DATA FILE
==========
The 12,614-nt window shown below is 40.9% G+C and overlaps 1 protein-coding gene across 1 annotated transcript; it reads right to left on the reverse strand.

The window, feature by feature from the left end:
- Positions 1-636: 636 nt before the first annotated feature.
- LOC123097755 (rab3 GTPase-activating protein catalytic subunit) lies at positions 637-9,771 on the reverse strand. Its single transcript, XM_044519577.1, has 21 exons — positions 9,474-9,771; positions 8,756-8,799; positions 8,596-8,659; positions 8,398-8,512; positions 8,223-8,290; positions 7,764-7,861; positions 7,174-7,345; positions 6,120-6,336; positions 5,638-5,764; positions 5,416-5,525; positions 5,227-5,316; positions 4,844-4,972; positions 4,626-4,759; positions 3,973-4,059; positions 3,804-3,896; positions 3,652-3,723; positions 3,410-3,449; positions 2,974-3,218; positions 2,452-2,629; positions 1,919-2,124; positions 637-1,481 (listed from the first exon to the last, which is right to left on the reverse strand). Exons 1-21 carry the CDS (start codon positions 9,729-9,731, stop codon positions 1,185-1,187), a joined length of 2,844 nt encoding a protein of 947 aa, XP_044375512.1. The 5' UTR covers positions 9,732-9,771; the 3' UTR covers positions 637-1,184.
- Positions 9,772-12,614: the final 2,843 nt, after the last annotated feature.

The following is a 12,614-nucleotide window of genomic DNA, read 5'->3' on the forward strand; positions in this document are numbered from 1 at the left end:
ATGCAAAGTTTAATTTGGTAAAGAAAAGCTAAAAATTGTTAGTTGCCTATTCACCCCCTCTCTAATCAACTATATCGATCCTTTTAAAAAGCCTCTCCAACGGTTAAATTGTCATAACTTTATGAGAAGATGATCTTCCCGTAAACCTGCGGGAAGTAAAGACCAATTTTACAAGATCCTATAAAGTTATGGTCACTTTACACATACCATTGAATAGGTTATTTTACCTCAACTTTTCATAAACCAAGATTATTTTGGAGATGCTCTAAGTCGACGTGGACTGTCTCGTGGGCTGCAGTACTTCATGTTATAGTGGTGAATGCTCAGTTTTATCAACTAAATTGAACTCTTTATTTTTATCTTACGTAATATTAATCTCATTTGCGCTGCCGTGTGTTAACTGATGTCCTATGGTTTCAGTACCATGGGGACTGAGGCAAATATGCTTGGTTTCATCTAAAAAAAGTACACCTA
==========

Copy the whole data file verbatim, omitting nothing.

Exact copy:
The 12,614-nt window shown below is 40.9% G+C and overlaps 1 protein-coding gene across 1 annotated transcript; it reads right to left on the reverse strand.

The window, feature by feature from the left end:
- Positions 1-636: 636 nt before the first annotated feature.
- LOC123097755 (rab3 GTPase-activating protein catalytic subunit) lies at positions 637-9,771 on the reverse strand. Its single transcript, XM_044519577.1, has 21 exons — positions 9,474-9,771; positions 8,756-8,799; positions 8,596-8,659; positions 8,398-8,512; positions 8,223-8,290; positions 7,764-7,861; positions 7,174-7,345; positions 6,120-6,336; positions 5,638-5,764; positions 5,416-5,525; positions 5,227-5,316; positions 4,844-4,972; positions 4,626-4,759; positions 3,973-4,059; positions 3,804-3,896; positions 3,652-3,723; positions 3,410-3,449; positions 2,974-3,218; positions 2,452-2,629; positions 1,919-2,124; positions 637-1,481 (listed from the first exon to the last, which is right to left on the reverse strand). Exons 1-21 carry the CDS (start codon positions 9,729-9,731, stop codon positions 1,185-1,187), a joined length of 2,844 nt encoding a protein of 947 aa, XP_044375512.1. The 5' UTR covers positions 9,732-9,771; the 3' UTR covers positions 637-1,184.
- Positions 9,772-12,614: the final 2,843 nt, after the last annotated feature.

The following is a 12,614-nucleotide window of genomic DNA, read 5'->3' on the forward strand; positions in this document are numbered from 1 at the left end:
ATGCAAAGTTTAATTTGGTAAAGAAAAGCTAAAAATTGTTAGTTGCCTATTCACCCCCTCTCTAATCAACTATATCGATCCTTTTAAAAAGCCTCTCCAACGGTTAAATTGTCATAACTTTATGAGAAGATGATCTTCCCGTAAACCTGCGGGAAGTAAAGACCAATTTTACAAGATCCTATAAAGTTATGGTCACTTTACACATACCATTGAATAGGTTATTTTACCTCAACTTTTCATAAACCAAGATTATTTTGGAGATGCTCTAAGTCGACGTGGACTGTCTCGTGGGCTGCAGTACTTCATGTTATAGTGGTGAATGCTCAGTTTTATCAACTAAATTGAACTCTTTATTTTTATCTTACGTAATATTAATCTCATTTGCGCTGCCGTGTGTTAACTGATGTCCTATGGTTTCAGTACCATGGGGACTGAGGCAAATATGCTTGGTTTCATCTAAAAAAAGTACACCTA